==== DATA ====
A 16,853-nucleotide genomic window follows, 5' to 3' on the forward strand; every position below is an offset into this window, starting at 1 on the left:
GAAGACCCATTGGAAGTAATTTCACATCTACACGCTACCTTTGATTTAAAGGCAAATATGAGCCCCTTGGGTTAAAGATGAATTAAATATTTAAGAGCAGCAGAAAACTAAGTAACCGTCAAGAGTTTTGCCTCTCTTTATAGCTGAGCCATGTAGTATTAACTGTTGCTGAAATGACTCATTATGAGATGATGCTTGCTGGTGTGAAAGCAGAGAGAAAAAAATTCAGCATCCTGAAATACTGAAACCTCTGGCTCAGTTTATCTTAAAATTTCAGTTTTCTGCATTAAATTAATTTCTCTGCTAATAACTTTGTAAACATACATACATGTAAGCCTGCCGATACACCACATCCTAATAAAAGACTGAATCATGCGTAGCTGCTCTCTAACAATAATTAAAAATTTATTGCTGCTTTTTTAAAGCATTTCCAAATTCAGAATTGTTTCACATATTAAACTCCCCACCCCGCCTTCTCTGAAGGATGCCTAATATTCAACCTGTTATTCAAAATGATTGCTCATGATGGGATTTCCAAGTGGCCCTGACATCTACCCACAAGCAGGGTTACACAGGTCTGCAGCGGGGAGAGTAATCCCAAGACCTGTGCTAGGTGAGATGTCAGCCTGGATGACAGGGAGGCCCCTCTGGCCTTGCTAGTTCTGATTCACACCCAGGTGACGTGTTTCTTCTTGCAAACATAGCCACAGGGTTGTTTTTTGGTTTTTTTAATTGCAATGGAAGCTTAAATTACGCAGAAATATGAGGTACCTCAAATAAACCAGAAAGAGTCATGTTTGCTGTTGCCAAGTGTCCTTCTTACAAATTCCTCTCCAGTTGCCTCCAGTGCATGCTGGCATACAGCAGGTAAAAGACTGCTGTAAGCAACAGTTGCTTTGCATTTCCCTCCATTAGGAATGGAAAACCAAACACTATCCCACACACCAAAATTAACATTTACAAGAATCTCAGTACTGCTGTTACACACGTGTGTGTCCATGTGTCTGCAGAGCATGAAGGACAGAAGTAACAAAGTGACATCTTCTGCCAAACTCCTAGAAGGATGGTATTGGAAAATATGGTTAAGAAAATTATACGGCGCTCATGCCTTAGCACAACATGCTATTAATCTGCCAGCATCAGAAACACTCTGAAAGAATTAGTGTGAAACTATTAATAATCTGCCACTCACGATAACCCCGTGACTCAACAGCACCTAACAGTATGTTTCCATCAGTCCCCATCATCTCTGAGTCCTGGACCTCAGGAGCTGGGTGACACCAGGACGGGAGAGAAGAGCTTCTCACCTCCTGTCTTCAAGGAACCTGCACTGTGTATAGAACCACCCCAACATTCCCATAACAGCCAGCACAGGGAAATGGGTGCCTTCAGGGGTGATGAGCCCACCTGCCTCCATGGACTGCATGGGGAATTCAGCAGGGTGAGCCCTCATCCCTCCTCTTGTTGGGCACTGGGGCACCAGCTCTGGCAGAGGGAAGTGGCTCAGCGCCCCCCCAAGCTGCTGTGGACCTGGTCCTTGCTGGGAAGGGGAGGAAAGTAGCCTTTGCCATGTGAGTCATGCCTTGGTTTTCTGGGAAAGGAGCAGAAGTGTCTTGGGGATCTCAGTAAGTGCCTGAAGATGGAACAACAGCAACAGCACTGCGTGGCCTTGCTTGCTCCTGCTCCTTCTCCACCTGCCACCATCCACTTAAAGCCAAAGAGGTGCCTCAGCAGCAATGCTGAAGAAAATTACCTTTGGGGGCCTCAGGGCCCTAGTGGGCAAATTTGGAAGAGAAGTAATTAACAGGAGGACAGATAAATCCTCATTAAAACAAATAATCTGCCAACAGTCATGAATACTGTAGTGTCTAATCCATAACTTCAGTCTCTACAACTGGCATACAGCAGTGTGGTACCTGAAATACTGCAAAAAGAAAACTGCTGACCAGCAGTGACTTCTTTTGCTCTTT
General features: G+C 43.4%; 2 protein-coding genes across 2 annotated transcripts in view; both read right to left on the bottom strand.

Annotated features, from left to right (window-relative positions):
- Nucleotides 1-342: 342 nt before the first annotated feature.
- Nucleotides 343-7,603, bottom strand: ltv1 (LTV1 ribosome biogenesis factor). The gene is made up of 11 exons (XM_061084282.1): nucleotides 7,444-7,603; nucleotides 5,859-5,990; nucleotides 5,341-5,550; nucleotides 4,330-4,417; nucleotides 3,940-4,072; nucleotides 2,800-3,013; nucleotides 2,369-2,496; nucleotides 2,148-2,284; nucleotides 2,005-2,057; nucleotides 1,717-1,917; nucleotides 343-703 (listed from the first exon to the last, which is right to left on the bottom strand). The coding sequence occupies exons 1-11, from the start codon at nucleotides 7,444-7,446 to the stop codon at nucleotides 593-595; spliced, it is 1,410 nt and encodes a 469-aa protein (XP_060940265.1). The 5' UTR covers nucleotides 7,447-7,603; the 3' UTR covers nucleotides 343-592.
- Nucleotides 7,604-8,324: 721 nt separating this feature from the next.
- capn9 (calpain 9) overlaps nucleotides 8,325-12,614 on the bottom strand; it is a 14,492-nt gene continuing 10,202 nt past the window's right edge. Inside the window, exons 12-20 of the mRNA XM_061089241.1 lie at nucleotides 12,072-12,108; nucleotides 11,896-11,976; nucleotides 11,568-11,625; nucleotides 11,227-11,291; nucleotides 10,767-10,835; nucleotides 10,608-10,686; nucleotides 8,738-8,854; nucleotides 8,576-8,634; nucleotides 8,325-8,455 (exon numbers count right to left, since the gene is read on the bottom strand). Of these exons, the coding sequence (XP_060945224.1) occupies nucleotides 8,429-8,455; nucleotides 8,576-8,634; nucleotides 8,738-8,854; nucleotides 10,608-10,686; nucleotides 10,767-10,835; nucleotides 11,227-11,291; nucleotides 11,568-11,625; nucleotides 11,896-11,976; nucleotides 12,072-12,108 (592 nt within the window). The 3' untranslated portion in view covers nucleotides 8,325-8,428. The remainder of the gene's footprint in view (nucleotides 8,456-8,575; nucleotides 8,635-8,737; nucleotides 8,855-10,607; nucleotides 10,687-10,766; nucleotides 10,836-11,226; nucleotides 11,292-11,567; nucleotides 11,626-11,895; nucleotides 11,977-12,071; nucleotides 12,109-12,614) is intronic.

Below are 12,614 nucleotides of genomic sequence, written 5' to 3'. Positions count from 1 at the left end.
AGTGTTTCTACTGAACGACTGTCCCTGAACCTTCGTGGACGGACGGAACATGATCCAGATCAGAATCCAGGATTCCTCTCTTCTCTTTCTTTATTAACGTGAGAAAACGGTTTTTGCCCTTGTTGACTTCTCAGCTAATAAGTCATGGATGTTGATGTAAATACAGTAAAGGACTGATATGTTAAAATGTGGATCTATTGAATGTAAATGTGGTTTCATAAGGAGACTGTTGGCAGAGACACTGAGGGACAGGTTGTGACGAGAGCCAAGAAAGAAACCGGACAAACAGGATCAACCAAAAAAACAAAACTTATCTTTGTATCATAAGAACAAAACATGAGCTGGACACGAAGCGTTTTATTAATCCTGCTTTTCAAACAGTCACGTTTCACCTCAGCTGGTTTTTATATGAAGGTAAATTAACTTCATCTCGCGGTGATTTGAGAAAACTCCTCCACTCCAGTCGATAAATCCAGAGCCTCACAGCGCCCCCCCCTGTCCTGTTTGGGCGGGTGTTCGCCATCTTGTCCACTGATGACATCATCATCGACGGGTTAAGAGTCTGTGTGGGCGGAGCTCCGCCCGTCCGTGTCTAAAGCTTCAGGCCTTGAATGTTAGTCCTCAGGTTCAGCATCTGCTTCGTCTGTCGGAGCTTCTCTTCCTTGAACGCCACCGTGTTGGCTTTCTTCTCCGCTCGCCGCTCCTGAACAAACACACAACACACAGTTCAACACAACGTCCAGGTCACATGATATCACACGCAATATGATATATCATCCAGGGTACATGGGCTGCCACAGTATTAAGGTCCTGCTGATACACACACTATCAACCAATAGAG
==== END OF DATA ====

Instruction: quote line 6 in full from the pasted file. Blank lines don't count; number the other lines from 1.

- Nucleotides 343-7,603, bottom strand: ltv1 (LTV1 ribosome biogenesis factor). The gene is made up of 11 exons (XM_061084282.1): nucleotides 7,444-7,603; nucleotides 5,859-5,990; nucleotides 5,341-5,550; nucleotides 4,330-4,417; nucleotides 3,940-4,072; nucleotides 2,800-3,013; nucleotides 2,369-2,496; nucleotides 2,148-2,284; nucleotides 2,005-2,057; nucleotides 1,717-1,917; nucleotides 343-703 (listed from the first exon to the last, which is right to left on the bottom strand). The coding sequence occupies exons 1-11, from the start codon at nucleotides 7,444-7,446 to the stop codon at nucleotides 593-595; spliced, it is 1,410 nt and encodes a 469-aa protein (XP_060940265.1). The 5' UTR covers nucleotides 7,447-7,603; the 3' UTR covers nucleotides 343-592.